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1. Baarends, J. Lean Systems Engineering:.

Degree: 2015, Delft University of Technology

Waste is present in all projects. Failed projects represent the most waste, but even the most successful projects are burdened with lots of waste as well (Oppenheim, 2011). This suggests that (work) processes aren’t designed properly. This research will search for practical tools that could help reduce or eliminate this waste. The Systems Engineering approach and the Lean approach are the starting point of this research. Systems Engineering (in the Civil Engineering sector) has its own school of thought, which consists of five principles. In Lean Thinking Womack and Jones (1996) described the five principles of Lean (thinking). Combining the two approaches yields in Lean Systems Engineering. The Lean in Lean Systems Engineering should be viewed as an approach to enhance the traditional Systems Engineering process with the wisdom gained from Lean Thinking by Womack and Jones (1996), instead of replacing Systems Engineering with a new approach. According to Oppenheim (2011, p.4) the fundamental feature of Lean Systems Engineering is “to perform all preparations and planning of the people, processes, tools, and individual tasks well enough so that the tasks can be executed right the first time, creating customer value while minimizing waste.” In short, Lean Systems Engineering could be considered as the best of both worlds. This report focusses on the Customer Requirement Specification (process), which is a part of the Systems Engineering approach. Waste was identified through analysing the current Customer Requirement Specification process as applied by Witteveen+Bos. The five most problematic forms of waste that are impressionable are: 1. The process of granting requirements; 2. Including irrelevant requirements; 3. Continuous inflow of requirements; 4. CRS-process in underestimated; 5. Aiming for SMART requirements. Countermeasures have been developed in order to prevent or reduce these wastes. Despite all proposed measures to prevent or reduce waste, it may happen that waste still sneaks into the Customer Requirement Specification process. In order to identify this waste in an early stage of a project, the Requirement Monitor (RM) has been developed. The RM monitors all requirements real-time and it can be seen as a diagnostic tool. During a case study the proposed measures were tested and the Requirement Monitor was used to monitor the requirements and possible waste. The Requirement Monitor and additional interviews confirmed that four types of waste from the waste top 5 were present during the case study. However, the case study showed a tremendous reduction of wasted effort and time when a project startup is organized; costs have gone down almost seven times and time has been reduced ten times. Even in the worst-case scenario costs have gone down and less time was wasted. Thus, investing in activities upfront results in great savings in the end (of the process) and organizing a project startup reduces waste in practice. This conclusion has implications for Witteveen+Bos as well as for all other Civil… Advisors/Committee Members: Verbraeck, A., Leijten, M., Annema, J.A..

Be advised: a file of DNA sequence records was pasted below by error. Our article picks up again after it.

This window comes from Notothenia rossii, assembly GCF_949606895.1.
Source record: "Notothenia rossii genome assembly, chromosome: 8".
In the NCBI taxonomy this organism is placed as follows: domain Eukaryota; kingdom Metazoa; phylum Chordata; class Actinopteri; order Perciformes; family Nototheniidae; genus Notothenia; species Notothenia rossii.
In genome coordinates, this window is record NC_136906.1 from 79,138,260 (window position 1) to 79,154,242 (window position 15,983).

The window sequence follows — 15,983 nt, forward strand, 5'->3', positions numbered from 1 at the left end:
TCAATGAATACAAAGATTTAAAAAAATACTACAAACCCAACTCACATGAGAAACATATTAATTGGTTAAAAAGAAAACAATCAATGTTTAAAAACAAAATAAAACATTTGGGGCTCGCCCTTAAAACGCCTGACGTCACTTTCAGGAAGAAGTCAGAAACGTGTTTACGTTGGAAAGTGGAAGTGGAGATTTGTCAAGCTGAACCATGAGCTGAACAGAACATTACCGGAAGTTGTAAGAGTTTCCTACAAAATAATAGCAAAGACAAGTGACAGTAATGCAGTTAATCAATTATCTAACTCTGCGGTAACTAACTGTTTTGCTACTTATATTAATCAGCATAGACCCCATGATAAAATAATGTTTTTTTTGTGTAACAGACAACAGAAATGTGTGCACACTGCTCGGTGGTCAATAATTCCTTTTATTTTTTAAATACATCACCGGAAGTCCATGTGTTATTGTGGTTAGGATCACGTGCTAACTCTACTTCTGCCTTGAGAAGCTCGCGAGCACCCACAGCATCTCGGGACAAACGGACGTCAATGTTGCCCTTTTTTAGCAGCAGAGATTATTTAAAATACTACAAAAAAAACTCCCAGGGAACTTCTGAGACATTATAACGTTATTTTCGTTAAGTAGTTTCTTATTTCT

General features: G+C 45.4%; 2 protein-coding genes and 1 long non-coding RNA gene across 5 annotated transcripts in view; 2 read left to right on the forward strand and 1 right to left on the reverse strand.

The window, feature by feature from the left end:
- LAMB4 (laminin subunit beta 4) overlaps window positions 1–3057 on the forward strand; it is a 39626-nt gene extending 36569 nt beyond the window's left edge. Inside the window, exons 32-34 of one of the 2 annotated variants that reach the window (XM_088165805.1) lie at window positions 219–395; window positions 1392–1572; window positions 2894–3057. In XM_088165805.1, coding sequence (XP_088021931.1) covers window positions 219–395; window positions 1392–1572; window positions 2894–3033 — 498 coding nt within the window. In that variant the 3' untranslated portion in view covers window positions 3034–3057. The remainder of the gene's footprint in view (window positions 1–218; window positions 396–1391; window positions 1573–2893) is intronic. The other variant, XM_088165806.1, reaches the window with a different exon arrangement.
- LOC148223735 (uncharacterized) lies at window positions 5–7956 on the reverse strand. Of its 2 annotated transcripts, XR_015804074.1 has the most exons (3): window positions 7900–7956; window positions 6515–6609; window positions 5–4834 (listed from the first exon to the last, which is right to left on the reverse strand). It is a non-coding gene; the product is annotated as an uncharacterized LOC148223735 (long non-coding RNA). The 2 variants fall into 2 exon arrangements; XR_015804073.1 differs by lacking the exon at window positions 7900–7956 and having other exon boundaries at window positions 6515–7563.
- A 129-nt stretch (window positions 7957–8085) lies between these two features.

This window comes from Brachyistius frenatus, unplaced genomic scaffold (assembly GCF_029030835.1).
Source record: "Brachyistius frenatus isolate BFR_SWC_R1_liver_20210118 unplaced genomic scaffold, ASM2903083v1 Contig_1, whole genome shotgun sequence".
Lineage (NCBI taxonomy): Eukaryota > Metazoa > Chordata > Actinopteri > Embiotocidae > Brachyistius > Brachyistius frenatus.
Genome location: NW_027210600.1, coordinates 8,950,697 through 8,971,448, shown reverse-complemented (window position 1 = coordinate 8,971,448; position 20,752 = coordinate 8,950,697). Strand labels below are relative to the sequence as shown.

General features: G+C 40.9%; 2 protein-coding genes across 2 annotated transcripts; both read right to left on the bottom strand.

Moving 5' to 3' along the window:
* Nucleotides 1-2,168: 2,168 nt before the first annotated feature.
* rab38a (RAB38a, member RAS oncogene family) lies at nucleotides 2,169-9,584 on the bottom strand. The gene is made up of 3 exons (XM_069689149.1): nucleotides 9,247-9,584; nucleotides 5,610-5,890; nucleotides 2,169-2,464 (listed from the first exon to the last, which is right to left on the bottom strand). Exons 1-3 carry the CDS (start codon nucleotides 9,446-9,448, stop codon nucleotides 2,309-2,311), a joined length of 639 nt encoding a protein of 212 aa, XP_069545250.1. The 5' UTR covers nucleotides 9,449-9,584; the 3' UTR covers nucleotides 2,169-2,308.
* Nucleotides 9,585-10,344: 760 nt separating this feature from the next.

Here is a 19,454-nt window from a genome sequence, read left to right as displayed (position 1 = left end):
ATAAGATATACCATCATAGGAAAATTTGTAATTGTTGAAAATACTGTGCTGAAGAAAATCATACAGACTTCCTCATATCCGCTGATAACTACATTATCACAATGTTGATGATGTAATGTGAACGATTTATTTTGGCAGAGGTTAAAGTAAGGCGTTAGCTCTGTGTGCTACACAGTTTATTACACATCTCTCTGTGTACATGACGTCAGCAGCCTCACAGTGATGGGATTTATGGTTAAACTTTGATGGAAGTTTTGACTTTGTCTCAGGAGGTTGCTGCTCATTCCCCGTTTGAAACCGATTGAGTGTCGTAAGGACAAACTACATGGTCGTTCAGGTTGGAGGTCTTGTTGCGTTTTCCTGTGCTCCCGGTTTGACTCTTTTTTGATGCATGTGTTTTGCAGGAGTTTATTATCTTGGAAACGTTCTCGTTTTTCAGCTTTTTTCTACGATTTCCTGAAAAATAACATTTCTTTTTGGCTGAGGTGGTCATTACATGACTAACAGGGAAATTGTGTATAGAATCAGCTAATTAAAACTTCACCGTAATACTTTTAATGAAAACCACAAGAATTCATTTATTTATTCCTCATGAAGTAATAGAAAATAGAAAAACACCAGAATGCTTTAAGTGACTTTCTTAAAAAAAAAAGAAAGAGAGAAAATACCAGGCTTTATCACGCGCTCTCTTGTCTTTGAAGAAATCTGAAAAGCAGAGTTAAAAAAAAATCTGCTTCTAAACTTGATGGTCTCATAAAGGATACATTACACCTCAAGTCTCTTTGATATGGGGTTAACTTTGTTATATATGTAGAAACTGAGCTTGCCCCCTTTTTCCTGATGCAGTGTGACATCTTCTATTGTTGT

Subjects/Keywords: Systems Engineering; Lean; Customer Requirement Specification; Waste; Case study; Requirement Monitor

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APA (6th Edition):

Baarends, J. (2015). Lean Systems Engineering:. (Masters Thesis). Delft University of Technology. Retrieved from

Chicago Manual of Style (16th Edition):

Baarends, J. “Lean Systems Engineering:.” 2015. Masters Thesis, Delft University of Technology. Accessed October 21, 2019.

MLA Handbook (7th Edition):

Baarends, J. “Lean Systems Engineering:.” 2015. Web. 21 Oct 2019.


Baarends J. Lean Systems Engineering:. [Internet] [Masters thesis]. Delft University of Technology; 2015. [cited 2019 Oct 21]. Available from:

Council of Science Editors:

Baarends J. Lean Systems Engineering:. [Masters Thesis]. Delft University of Technology; 2015. Available from: